Joseph Tringali was a staff member and former director of services who interviewed Kruidenier for the executive director job in 1990. He said Kruidenier’s “forward-looking” mentality was apparent during his first interview — and a reason why he got the job. 

“As far as an administrator, he’s an excellent role model for all of us. His intelligence, his patience and his ability to communicate has not only made a big difference in the organization but within all of the independent (living) centers,” Tringali said. 

Kruidenier said he doesn’t envision Stavros expanding beyond the Pioneer Valley. Focusing on providing for those with disabilities in a smaller community gives the organization much more flexibility, he said.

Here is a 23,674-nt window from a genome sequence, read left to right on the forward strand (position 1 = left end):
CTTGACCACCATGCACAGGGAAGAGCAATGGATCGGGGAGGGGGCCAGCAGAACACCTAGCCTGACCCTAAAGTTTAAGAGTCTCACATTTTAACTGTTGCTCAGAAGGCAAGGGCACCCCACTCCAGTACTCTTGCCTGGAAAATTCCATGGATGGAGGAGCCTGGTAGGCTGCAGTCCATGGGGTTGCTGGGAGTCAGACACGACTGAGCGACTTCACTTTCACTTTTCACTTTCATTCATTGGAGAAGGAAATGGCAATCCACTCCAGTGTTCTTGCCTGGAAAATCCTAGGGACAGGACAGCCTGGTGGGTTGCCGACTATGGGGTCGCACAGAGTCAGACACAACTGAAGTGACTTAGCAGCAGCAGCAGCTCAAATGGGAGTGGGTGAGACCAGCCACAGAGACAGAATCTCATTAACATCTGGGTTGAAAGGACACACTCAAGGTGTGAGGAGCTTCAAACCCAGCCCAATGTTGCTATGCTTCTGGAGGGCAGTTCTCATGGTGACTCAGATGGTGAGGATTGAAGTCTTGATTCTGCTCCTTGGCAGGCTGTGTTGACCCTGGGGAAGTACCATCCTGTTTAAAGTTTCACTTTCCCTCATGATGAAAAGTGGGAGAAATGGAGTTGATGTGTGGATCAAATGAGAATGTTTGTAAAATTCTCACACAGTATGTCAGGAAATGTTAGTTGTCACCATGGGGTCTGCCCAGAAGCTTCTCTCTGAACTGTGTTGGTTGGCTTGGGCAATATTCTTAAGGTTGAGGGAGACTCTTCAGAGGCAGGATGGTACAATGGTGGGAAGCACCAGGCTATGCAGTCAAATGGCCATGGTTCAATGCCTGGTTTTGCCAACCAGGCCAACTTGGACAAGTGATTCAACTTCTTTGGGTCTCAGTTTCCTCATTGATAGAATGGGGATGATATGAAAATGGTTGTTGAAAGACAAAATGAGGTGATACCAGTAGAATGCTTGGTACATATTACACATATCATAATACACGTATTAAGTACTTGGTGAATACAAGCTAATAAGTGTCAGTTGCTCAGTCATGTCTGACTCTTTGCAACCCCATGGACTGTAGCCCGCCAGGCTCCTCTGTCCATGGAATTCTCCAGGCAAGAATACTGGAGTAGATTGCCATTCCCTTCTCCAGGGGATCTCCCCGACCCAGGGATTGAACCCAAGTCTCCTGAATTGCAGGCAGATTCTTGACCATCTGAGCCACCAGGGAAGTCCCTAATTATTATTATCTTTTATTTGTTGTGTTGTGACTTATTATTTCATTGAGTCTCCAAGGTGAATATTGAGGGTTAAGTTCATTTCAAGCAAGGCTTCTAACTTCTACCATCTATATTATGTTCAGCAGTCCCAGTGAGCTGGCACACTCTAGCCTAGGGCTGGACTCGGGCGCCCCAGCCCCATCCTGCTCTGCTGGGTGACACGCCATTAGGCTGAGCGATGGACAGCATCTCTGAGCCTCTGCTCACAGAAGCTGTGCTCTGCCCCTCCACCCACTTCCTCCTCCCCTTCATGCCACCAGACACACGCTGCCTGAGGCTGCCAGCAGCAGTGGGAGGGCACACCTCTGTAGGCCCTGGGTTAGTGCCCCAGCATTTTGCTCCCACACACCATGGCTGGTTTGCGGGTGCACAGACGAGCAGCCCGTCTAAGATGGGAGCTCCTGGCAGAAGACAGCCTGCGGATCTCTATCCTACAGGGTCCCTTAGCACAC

Kruidenier said there are bureaucratic roadblocks that will continue to hinder Stavros’ mission. For example, state officials often are hesitant to spend state money for the expansion of PCA programs, he said.

“The tragedy with disability rights is that each right comes with a price tag,” he said. 

Keeping on top of changes in policy and holding elected officials accountable is a battle Stavros will always have to fight, he said. 

“There’s a balance, and so we will, as we always have, innovate and figure out ways to provide services in a more cost-effective way,” he said.

And for Angelina Ramirez, who has worked at Stavros since 2005, she said she’s excited but nervous to take over the work Kruidenier started. 

“When you have been mentored by someone like Jim and you have seen all of the things he’s done through the years, it’s like, ‘How can I step [into] such big shoes?’” Ramirez said.

Michael Connors can be reached at mconnors@gazettenet.com.